At times it has turned bands off from playing a venue and put bands in a bad spot. For the most part record sales are shot as we all know. Then you have to pay out of pocket for the remaining tickets that are left. We did it but then you find the venue barely or not at all promoted the show. It's just a setback to all the bands on the bill. A few want a cut of merch. It just makes what should be a great time for all a bad taste in your mouth.
How many times has the band appeared at the Gramercy Theater to date? How does the club generally treat the band?
We have played Gramercy two times, once with Deicide and another time with Nile. As for how they treat a band, in my opinion all venues should take a lesson from them. They were totally professional and courteous to everyone. They run the smoothest show we have been involved in; the stage manager, sound person and rest of the staff were all on point.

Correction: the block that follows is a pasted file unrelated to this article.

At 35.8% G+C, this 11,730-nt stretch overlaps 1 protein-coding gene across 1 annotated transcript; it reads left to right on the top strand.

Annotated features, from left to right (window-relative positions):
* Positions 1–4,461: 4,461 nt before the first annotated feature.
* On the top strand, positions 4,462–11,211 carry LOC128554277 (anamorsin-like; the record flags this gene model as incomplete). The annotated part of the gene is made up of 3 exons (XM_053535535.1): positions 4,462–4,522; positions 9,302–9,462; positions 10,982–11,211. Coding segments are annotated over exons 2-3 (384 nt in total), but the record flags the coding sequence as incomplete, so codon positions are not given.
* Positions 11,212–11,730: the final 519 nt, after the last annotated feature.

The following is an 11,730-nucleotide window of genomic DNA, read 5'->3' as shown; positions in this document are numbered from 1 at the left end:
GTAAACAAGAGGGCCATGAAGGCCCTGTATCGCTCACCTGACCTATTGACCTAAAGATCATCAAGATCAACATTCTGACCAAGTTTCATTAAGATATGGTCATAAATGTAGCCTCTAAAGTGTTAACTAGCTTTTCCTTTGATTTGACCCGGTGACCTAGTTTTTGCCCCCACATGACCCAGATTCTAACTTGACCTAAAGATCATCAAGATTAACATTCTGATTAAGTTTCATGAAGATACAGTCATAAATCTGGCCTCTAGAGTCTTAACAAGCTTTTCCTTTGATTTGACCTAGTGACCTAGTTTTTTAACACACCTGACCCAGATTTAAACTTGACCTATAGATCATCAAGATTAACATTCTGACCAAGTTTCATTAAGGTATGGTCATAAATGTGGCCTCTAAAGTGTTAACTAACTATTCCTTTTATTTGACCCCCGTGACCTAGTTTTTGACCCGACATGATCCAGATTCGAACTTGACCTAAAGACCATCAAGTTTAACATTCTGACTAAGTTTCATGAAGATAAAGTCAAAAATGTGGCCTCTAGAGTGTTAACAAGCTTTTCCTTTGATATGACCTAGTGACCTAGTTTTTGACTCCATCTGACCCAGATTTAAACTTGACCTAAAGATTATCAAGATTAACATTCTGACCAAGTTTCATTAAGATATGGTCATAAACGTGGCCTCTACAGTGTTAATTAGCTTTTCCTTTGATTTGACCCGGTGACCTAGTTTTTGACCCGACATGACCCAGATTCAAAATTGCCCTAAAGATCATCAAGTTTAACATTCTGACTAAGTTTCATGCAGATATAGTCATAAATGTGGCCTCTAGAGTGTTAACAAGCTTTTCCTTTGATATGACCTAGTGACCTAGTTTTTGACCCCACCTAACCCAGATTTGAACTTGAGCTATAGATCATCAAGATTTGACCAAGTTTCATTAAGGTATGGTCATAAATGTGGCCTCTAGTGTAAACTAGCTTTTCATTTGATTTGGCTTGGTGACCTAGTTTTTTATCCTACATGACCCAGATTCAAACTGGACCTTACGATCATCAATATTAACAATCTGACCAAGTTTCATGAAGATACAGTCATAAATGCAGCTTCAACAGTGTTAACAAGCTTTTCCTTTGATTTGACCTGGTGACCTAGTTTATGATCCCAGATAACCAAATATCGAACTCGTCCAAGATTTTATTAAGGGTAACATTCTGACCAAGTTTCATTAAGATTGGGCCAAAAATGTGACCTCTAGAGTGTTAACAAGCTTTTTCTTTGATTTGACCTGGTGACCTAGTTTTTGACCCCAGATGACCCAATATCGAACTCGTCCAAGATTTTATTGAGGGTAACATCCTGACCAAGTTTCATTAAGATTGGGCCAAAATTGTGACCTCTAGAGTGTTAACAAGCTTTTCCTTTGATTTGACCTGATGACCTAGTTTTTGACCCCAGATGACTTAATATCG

During and after the 90s there were zines covering LI death metal extensively including Mortal Coil zine, Metal Mafia zine, Jen’s Metal Page and the regular column I wrote for Good Times magazine, The Dungeon. Did you ever read those?
Unfortunately I didn’t check any of those out. At that time we were wild and it was all about jamming but I was aware of a lot of the fanzines out at the time. One zine I remember from back then was Alter Girl fanzine and I know Kat is still crushing with Obscure Chaos zine. I also read Pit, Metal Maniacs and of course Modern Drummer a lot.
What information have you gotten from Pit, Metal Maniacs and Modern Drummer of late?